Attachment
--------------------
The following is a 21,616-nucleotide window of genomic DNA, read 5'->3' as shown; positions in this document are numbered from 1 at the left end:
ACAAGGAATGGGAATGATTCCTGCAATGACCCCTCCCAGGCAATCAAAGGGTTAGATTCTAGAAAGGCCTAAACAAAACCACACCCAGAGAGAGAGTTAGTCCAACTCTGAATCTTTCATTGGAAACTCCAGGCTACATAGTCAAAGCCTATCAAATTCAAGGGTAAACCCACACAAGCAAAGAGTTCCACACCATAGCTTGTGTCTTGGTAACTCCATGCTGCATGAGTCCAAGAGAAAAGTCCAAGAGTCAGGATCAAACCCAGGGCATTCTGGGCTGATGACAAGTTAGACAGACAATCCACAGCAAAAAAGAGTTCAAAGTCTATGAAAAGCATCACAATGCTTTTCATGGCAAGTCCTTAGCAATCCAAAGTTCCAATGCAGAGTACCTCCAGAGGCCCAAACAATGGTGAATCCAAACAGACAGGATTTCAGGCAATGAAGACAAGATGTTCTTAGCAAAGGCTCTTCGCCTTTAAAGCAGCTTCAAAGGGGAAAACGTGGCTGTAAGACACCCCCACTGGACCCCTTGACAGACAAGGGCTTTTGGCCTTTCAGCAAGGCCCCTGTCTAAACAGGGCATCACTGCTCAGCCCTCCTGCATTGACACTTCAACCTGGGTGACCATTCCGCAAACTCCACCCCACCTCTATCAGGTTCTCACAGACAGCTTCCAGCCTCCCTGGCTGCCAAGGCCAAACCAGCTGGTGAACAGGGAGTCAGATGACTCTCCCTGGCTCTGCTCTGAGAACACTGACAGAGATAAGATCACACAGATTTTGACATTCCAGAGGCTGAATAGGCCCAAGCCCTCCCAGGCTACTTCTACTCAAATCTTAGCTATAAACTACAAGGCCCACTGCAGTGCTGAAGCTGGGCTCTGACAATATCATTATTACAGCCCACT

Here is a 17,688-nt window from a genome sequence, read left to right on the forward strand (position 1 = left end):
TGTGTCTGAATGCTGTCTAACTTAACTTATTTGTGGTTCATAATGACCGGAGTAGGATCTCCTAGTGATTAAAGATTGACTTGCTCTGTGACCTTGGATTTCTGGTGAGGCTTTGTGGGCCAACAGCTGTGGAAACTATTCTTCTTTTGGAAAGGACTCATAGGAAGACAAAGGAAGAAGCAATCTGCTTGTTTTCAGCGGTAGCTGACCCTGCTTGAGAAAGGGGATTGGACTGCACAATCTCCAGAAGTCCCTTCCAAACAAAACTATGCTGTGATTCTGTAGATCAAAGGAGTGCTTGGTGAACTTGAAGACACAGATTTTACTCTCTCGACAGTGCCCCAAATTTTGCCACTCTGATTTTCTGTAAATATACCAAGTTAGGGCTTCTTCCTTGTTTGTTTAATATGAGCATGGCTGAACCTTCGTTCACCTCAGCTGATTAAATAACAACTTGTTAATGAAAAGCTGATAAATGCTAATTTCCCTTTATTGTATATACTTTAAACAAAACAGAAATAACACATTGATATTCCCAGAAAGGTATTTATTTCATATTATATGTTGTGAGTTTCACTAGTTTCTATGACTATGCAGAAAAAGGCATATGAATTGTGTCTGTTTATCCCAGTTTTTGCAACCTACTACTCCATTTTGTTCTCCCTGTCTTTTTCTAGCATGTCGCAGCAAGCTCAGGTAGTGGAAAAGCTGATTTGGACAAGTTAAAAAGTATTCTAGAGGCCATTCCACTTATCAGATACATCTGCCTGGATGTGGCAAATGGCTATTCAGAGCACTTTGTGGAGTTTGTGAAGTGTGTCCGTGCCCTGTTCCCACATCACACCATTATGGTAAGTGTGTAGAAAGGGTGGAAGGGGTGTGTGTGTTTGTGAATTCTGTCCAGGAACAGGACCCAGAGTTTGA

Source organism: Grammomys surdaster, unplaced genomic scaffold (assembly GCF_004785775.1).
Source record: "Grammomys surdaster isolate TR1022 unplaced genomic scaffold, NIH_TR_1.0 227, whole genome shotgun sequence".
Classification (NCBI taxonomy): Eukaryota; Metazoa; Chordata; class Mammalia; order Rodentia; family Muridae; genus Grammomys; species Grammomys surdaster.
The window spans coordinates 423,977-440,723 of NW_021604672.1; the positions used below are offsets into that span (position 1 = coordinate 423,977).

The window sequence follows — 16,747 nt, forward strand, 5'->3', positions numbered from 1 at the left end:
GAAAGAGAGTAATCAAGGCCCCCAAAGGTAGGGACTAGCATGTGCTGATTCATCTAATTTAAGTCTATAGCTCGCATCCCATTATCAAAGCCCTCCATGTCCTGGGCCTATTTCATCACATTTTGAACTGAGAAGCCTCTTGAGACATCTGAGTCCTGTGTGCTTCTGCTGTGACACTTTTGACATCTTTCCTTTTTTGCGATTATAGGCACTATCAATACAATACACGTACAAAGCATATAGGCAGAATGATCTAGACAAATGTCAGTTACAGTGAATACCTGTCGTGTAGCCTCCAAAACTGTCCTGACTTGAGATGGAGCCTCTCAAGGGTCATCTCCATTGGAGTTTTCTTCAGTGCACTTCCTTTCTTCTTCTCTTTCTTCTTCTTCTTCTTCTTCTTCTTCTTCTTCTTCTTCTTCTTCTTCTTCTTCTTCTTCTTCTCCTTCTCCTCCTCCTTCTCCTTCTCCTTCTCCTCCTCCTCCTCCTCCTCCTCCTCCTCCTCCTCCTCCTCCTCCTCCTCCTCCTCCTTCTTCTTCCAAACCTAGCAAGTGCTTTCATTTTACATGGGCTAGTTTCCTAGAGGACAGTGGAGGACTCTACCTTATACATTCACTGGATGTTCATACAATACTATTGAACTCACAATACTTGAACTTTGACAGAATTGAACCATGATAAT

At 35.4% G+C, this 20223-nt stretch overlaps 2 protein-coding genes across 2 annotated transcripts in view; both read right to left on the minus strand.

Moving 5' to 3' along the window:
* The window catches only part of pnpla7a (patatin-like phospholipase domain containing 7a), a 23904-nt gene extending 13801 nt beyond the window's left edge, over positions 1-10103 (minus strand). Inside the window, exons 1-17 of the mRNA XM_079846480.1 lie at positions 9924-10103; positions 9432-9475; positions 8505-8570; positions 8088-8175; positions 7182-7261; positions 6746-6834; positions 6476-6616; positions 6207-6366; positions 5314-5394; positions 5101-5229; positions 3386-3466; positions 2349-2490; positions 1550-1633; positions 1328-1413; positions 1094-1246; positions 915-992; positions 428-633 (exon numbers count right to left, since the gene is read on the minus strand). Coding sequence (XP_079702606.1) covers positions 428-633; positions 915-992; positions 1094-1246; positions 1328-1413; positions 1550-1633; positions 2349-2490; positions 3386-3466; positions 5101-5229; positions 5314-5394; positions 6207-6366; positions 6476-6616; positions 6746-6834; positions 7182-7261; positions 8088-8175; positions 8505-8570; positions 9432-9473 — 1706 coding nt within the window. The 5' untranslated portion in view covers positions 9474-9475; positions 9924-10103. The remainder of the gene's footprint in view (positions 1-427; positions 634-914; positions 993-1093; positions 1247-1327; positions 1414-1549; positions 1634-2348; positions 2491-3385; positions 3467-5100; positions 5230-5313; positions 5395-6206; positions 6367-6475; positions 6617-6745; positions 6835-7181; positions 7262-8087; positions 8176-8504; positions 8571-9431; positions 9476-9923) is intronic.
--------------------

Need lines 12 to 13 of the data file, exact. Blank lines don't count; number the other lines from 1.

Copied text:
Moving 5' to 3' along the window:
* The window catches only part of pnpla7a (patatin-like phospholipase domain containing 7a), a 23904-nt gene extending 13801 nt beyond the window's left edge, over positions 1-10103 (minus strand). Inside the window, exons 1-17 of the mRNA XM_079846480.1 lie at positions 9924-10103; positions 9432-9475; positions 8505-8570; positions 8088-8175; positions 7182-7261; positions 6746-6834; positions 6476-6616; positions 6207-6366; positions 5314-5394; positions 5101-5229; positions 3386-3466; positions 2349-2490; positions 1550-1633; positions 1328-1413; positions 1094-1246; positions 915-992; positions 428-633 (exon numbers count right to left, since the gene is read on the minus strand). Coding sequence (XP_079702606.1) covers positions 428-633; positions 915-992; positions 1094-1246; positions 1328-1413; positions 1550-1633; positions 2349-2490; positions 3386-3466; positions 5101-5229; positions 5314-5394; positions 6207-6366; positions 6476-6616; positions 6746-6834; positions 7182-7261; positions 8088-8175; positions 8505-8570; positions 9432-9473 — 1706 coding nt within the window. The 5' untranslated portion in view covers positions 9474-9475; positions 9924-10103. The remainder of the gene's footprint in view (positions 1-427; positions 634-914; positions 993-1093; positions 1247-1327; positions 1414-1549; positions 1634-2348; positions 2491-3385; positions 3467-5100; positions 5230-5313; positions 5395-6206; positions 6367-6475; positions 6617-6745; positions 6835-7181; positions 7262-8087; positions 8176-8504; positions 8571-9431; positions 9476-9923) is intronic.